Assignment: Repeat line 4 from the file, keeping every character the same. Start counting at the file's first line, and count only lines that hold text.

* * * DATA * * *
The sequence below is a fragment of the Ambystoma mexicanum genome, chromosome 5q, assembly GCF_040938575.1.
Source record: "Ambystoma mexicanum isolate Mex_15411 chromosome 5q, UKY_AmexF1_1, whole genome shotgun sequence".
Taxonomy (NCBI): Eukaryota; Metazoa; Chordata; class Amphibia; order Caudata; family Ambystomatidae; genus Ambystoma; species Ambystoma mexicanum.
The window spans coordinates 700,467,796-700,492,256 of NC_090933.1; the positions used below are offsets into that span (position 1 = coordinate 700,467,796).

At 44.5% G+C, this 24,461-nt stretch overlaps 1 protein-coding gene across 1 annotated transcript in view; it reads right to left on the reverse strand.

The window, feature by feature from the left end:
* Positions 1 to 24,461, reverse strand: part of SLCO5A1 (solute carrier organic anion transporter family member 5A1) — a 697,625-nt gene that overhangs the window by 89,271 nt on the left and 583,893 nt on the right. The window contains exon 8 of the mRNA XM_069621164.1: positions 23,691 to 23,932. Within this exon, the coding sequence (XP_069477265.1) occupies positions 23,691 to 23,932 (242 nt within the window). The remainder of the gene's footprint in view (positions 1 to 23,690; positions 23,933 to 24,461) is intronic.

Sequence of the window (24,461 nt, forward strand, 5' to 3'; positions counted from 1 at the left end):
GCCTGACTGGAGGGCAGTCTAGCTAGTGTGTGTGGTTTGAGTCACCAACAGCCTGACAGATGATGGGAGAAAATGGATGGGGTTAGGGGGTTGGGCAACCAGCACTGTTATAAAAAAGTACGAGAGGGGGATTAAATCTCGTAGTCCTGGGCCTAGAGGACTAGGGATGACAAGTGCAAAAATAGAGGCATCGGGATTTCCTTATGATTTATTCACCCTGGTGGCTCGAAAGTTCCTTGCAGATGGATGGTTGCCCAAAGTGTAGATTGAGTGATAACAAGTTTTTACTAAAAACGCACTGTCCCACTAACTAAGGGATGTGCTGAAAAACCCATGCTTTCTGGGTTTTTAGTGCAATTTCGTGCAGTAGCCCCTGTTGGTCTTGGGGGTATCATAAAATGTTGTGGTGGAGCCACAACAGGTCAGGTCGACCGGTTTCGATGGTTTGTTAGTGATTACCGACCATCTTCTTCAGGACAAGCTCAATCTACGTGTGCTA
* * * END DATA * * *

The window spans coordinates 700,467,796-700,492,256 of NC_090933.1; the positions used below are offsets into that span (position 1 = coordinate 700,467,796).